Super Science May 2011 Eat this : Page 3
g n i t a E n Ca It’s possible! Insect chef David George Gordon explains how. speaking, if people ate insects instead of cows (think beef and steak), pigs (ham and bacon), and other barnyard animals. Before you bug out, consider this: A serving of grasshoppers contains nearly the same amount of protein as a ham-burger. In fact, many species of E For a video on insects, go to www.scholastic.com/superscience ven the most adventurous eaters might think twice before swallowing a grasshopper. But what if insect-eating was good for the environment? Would you be brave enough to give it a try? A team of Dutch scientists believes that the world would be better off, environmentally protein —a substance that is an important building block of many cells and is a necessary part of a healthy diet greenhouse gas —gases that trap heat inside Earth’s atmosphere emission —matter that is released from something, like exhaust from a car’s tailpipe edible —the condition of being safe to eat MA Y 2 0 1 1 13
Can Eating Bugs Save The Planet?
David George Gordon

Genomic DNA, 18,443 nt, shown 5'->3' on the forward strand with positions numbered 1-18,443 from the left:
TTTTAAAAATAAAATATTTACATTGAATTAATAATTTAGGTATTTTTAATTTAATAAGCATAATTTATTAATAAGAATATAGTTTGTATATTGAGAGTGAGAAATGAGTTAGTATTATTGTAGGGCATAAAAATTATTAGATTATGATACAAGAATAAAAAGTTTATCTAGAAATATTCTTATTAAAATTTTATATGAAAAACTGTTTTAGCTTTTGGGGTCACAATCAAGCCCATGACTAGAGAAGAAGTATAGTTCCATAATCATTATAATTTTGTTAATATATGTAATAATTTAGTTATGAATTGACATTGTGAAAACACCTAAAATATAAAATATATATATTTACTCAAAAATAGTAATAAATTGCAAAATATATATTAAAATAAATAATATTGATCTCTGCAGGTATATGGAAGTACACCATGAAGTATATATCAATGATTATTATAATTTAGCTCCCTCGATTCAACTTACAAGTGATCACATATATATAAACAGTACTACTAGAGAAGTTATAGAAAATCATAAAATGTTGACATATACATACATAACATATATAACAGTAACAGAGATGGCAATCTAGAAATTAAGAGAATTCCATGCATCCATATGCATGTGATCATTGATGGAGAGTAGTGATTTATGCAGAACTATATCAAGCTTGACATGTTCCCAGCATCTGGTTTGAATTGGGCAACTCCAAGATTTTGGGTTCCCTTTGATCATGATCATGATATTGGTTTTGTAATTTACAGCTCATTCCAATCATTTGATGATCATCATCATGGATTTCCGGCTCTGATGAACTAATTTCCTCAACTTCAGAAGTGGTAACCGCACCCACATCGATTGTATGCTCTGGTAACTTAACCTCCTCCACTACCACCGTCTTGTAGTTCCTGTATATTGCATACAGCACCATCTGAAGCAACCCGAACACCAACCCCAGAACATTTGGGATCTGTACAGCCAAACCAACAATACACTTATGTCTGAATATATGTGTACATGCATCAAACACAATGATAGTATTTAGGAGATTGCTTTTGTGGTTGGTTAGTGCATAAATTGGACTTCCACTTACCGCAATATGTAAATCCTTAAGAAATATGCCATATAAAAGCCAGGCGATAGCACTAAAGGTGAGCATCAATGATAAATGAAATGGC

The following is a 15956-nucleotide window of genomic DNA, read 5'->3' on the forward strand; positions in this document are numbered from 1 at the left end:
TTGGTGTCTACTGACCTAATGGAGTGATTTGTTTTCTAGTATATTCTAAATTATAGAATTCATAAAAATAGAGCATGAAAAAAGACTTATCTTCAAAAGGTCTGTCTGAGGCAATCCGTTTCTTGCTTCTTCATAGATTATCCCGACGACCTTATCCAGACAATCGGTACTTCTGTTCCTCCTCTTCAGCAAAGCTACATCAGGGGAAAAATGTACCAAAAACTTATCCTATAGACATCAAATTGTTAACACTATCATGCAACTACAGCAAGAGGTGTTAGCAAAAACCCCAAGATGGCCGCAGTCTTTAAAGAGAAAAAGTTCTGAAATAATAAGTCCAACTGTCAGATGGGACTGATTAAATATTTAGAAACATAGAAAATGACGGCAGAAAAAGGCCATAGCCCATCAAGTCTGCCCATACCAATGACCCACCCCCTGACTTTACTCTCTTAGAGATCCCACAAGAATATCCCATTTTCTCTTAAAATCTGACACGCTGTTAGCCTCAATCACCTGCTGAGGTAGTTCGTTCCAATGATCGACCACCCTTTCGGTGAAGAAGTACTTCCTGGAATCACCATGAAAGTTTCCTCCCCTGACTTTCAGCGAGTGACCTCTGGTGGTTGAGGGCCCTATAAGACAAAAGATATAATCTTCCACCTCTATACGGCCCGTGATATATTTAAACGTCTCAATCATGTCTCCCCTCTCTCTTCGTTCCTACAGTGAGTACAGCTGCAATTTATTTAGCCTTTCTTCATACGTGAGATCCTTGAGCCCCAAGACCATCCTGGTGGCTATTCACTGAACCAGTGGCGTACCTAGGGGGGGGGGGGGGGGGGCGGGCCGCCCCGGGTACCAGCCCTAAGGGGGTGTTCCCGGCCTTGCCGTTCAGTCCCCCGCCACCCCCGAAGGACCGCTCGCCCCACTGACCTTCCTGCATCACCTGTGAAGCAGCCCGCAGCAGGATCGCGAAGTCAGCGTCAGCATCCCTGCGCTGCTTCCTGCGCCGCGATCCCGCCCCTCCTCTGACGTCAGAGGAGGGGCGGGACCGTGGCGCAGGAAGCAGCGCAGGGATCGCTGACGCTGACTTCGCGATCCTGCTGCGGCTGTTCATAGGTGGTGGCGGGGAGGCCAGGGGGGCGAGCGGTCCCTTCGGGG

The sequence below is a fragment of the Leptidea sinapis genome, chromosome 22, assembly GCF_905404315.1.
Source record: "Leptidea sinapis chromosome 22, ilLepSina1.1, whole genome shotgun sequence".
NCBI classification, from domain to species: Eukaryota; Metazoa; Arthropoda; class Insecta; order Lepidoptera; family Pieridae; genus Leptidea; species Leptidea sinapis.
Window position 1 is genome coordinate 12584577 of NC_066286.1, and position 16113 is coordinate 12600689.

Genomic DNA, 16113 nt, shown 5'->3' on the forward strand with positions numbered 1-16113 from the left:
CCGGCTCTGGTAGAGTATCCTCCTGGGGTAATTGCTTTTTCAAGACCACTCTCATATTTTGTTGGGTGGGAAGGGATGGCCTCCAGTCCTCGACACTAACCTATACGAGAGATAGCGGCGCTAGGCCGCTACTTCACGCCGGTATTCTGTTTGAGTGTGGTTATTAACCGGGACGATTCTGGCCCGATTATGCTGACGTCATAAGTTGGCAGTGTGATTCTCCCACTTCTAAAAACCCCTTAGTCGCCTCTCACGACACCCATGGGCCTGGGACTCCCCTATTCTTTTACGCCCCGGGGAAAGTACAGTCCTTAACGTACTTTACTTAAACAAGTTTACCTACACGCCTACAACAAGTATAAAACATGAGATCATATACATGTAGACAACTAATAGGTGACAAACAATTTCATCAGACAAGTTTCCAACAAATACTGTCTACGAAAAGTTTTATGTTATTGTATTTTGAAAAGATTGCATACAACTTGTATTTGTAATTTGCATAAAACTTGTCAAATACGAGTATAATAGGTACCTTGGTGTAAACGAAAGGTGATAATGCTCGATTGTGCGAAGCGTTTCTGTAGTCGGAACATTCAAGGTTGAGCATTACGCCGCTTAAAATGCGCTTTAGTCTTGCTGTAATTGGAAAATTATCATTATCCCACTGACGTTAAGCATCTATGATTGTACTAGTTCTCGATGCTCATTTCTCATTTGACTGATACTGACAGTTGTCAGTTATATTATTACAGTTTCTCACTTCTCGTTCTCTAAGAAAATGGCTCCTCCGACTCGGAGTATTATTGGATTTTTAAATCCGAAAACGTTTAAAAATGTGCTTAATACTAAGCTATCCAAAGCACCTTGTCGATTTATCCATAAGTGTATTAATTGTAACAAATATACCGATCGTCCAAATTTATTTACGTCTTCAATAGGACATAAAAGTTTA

It’s possible!Insect chef David George Gordon explains how.<br /> <br /> Even the most adventurous eaters might think twice before swallowing a grasshopper. But what if insect-eating was good for the environment? Would you be brave enough to give it a try?<br /> <br /> A team of Dutch scientists believes that the world would be better off, environmentally Speaking, if people ate insects instead of cows (think beef and steak), pigs (ham and bacon), and other barnyard animals.Before you bug out, consider this: A serving of grasshoppers contains nearly the same amount of protein as a hamburger.In fact, many species of Insects are very nutritious. But what makes a squirmy supper the eco-friendly choice?<br /> <br /> Not-So-Green Gas<br /> <br /> Most scientists believe that the release of greenhouse gases into the atmosphere is causing a gradual warming of Earth’s temperature. This is called global climate change.<br /> <br /> Many people know that “green” choices like recycling and saving energy can help the environment by lowering greenhouse- gas emissions. But you may not know that our food choices can play a role too. When a cow or pig burps or passes gas, it releases methane, a greenhouse gas. Every day each cow on Earth pumps out about 40 gallons of methane. That means, an estimated 18 percent of greenhouse gas output can be traced to livestock. That’s a bigger share than from all the world’s cars and trucks combined!<br /> <br /> To see how insects compare, the Dutch scientists measured the volume of greenhouse gas produced by farm-raised livestock. They compared that with the volume produced by several types of edible insects. The insects gave off much lower amounts of greenhouse gases than cattle, the team found.<br /> <br /> Water Savers<br /> <br /> Insects have cows beat in other eco-areas as well—especially water conservation. One sixth of the world’s population does not have access to safe drinking water. Yet while many people are thirsty, a large amount of this resource goes to cattle for beef production. Each day, the average cow guzzles 25 to 50 gallons of water. Compare that with some insects, like mealworms, which can grow to adulthood without a single sip. They get all the moisture they need from the few molecules of water in their food.<br /> <br /> Culture Clash<br /> <br /> Because of insects’ many benefits, an office of the United Nations (UN) is working to promote insect-eating worldwide. Buggy cuisine is already common in many Asian, African, and Latin American countries. But many people in the U.S. and Europe have trouble stomaching the idea.<br /> <br /> Two years ago, insect-chef Dave Gracer traveled to Thailand for a UN-sponsored conference on edible insects. He returned home to Providence, Rhode Island, convinced that insects were the food of the future. But he discovered that most of his neighbors weren’t up for eating insects, even those that are considered treats in foreign lands.<br /> <br /> “People’s food habits are very hard to change,” says Gracer.“We tend to favor the foods we grew up on. We’re suspicious of unfamiliar items on our plates.”<br /> <br /> Pass the Bugs, Please<br /> <br /> Florence Dunkel, an insect scientist at Montana State University, hopes that insecteating will eventually become more accepted. There’s strong evidence that people in Europe and the Middle East routinely ate insects long ago, she says.For some unknown reason, their attitudes changed over time.<br /> <br /> “Regardless of why we turned away, it appears that we are slowly returning to the idea of insects as human food,” Dunkel says. She has observed That insect festivals at universities and science museums are quickly growing in popularity. Edible-insect treats often are the highlight of these gatherings.<br /> <br /> Who wouldn’t want a mealworm quiche or chocolate “chirp” cookies made with oven-baked crickets? They’re good for the Earth, good for your body, and you just might think they’re delicious!
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